You can normally choose for your income to increase each year, either by a fixed percentage (normally 3% or 5%), or by linking it to the Retail Prices Index (RPI). Choosing these options mean your starting income will usually be lower, but better protected against inflation.

To find out how much annuity income you could get, you can use our online annuity tool to get a free quote. Don’t forget to confirm your health and lifestyle details, like your height, weight and how much alcohol you drink. It could mean you qualify for even more income which you can protect against inflation.

Get an annuity quote

Once set up, an annuity can’t usually be changed or cancelled. It’s important to make sure you understand your options, including how much income your spouse or partner would receive on your death, before you apply. Quotes are guaranteed for a limited time and annuity rates can change and could go up or down in future.

Get a quote

Win 1 of 5 £185 Fortnum & Mason hampers

Get an annuity quote to discover how much secure income you could get and we’ll enter you into our prize draw for a chance to win a Fortnum & Mason hamper. Offer ends 15 July. Entrants must be 55 or older. Terms apply.

More about getting an annuity and the prize draw

3. Cash vs investing

The value of cash can be eroded by inflation over time. Once you have enough emergency cash saved in an easily accessible account, choosing to invest, rather than holding lots of cash, can help inflation proof your retirement income. That’s because investing gives you a better chance of beating inflation over the long term. Remember though, unlike the security offered by cash, all investments, and the income they pay, can go up as well as down in value. You need to be happy with the risks involved, as you could get back less than you put in.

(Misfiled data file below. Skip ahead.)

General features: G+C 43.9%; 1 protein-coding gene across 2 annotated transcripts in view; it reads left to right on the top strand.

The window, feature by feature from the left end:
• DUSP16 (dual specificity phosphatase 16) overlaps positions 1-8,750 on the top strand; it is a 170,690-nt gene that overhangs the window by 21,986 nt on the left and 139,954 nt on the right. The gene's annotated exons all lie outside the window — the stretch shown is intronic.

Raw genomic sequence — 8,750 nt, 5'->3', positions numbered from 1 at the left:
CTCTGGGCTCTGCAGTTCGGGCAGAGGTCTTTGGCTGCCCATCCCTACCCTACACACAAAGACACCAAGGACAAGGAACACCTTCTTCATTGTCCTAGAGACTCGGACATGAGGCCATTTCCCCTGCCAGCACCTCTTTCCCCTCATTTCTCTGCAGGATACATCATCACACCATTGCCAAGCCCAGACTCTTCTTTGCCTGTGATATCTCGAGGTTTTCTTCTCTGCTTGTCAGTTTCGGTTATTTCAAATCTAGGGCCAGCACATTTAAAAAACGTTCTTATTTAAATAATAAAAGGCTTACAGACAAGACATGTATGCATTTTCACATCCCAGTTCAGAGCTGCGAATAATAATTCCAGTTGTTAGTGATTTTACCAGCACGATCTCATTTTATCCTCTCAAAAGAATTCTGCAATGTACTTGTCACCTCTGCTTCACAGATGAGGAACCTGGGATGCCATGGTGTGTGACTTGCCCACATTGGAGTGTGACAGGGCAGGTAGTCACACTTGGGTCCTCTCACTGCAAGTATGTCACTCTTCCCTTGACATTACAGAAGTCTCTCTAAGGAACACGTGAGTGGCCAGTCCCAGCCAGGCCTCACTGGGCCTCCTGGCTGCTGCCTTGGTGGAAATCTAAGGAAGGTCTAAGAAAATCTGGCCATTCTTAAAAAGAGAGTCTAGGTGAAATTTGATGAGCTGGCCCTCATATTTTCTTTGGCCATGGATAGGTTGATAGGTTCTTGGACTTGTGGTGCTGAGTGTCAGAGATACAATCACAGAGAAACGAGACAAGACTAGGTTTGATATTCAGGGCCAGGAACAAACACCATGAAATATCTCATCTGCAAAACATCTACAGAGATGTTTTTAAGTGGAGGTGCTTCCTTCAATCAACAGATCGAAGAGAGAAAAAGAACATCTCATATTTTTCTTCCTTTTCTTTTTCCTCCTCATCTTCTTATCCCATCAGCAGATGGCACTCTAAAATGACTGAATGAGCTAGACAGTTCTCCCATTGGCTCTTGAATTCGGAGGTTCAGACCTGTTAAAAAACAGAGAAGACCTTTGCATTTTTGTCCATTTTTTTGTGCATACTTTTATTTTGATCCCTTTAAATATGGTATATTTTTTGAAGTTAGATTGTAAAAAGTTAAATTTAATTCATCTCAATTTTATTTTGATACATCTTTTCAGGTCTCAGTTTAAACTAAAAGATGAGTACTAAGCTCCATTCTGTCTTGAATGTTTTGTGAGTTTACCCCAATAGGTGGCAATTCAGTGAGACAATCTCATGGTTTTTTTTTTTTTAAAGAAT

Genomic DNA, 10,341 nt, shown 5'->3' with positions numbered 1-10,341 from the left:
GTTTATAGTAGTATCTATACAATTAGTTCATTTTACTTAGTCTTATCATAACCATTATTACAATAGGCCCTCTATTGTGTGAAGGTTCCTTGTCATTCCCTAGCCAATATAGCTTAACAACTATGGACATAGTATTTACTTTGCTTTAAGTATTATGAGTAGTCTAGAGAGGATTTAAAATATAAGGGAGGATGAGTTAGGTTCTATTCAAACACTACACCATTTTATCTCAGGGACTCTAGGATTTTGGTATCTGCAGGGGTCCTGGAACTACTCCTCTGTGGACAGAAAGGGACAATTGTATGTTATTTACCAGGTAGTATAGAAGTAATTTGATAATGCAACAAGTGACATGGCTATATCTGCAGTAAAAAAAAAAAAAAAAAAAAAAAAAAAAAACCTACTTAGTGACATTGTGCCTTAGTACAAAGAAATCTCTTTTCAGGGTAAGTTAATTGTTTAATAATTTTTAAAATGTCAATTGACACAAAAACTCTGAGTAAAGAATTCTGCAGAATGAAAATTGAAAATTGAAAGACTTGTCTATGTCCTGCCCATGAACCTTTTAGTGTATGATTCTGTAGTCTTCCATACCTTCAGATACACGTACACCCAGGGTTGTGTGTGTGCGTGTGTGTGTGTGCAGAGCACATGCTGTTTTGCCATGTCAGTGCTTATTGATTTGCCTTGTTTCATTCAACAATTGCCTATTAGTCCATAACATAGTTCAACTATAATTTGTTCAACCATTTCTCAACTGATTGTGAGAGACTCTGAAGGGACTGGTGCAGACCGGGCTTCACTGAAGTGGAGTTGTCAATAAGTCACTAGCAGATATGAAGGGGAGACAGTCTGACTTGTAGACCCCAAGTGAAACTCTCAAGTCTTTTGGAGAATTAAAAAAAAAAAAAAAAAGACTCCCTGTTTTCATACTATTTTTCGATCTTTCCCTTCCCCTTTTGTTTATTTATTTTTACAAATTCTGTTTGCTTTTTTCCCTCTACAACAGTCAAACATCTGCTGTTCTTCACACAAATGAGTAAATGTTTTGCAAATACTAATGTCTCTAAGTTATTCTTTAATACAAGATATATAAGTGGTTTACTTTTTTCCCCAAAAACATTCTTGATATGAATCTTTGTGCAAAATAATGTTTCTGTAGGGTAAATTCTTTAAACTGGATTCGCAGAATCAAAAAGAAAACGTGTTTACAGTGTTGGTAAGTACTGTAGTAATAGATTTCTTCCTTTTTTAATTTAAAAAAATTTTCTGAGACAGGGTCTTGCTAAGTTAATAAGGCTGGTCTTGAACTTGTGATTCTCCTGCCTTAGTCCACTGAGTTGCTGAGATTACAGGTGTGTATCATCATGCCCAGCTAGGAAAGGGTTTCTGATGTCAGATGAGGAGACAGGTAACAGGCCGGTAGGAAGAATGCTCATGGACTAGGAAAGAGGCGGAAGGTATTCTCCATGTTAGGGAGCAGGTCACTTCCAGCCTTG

Should I save or invest?

Like lots of different types of pensions, a self-invested personal pension (like the HL SIPP) lets you pick your own investments, whether you're investing for growth or for an income. With the HL SIPP, you can move your money into drawdown or take lump sum withdrawals as and when you need to throughout your retirement.

Investment ideas for a SIPP

UNDERSTAND YOUR RETIREMENT OPTIONS – YOUR GUIDE

How can I get help with my retirement options?

What you do with your pension is an important decision. Make sure you understand all your options, and their risks. Check that the option you choose is right for your circumstances before you apply. Get guidance or ask for personal advice if you’re unsure. The government provides a free and impartial service to help you understand your retirement options – more on Pension Wise.